This dictionary gives full textual histories of 4600 South African English words including compounds, derivatives and evidential quotations, resulting in a total of 1.5 million words of running text. To make this unparalleled textual coverage of South African English accessible in graphical form, leveraging new data visualisation and data aggregation techniques, the DSAE published a parallel Visual Edition.
The Visual Edition offers new insights into the evolution of South African English from its earliest sources in the late 1600s, before the concept of “South Africa” as a country existed.
The dictionary is rendered visually through macro- and micro-visualisations including graphical overviews, visual navigation (via Language of Origin, Register, Part-of-Speech and Subject Category), plus infographics comparing the contributions of prominent authors to the documentation of South African English. Visit the Visual Edition at visual.dsae.co.za.
Words for Small Things
The South African English word smallanyana was first recorded in 2016 in a New York interview with the former South African Minister of Social Development, Bathabile Dlamini. In the interview she famously suggested that many politicians had “smallanyana skeletons” in their closets. In late 2022 the word resurfaced in popular media in the context of allegations of state corruption. The adjective combines English small and the diminutive suffix -nyana (‘little’, ‘a small portion of something’), producing the meaning ‘a tiny little’ (skeleton). The suffix -nyana was first recorded in the Dictionary of South African English in 1968 under the word nipinyana, denoting a small measure or ‘nip’ of an alcoholic beverage, a term which is still current in South African English.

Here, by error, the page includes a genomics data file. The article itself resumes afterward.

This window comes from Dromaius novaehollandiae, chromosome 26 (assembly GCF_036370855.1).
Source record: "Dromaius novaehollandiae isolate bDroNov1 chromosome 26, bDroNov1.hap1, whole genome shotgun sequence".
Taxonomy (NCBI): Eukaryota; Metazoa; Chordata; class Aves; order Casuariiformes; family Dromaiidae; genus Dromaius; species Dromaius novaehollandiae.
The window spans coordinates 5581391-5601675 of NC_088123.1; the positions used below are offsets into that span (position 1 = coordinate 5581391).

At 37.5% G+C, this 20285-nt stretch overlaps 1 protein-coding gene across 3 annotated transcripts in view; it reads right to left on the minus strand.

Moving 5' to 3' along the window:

In similarly informal contexts, some South Africans playfully use the diminutive connotations of nyana as a noun to downplay a perceived vice, e.g. “two nyana” meaning two alcoholic drinks. Others attempt no mitigation of their consumption and refer to their tipple simply as a dop (see sense 3).
South African English pronunciation cannot be automated due to the extensive influence of South African Indigenous Languages via borrowings or loan words. The dictionary’s current pronunciation guidance is based on phonetic transcriptions using the International Phonetic Alphabet.
In 2022, however, the Dictionary of South African English (DSAE) received a grant from the Pan South African Language Board to produce an Audio Pronunciation database of South African English.
We have since produced over 13 000 recordings of the pronunciation of over 6000 South African English words using authentic, real-life South African voice actors. Some sample recordings from the database are: aardvark, eina, mashonisa, bokbaai vygie, goggatjie.
The DSAE will retain phonetic transcriptions in the dictionary for scholarly readers, but digital renderings of South African English in audio format will be included in a future revision.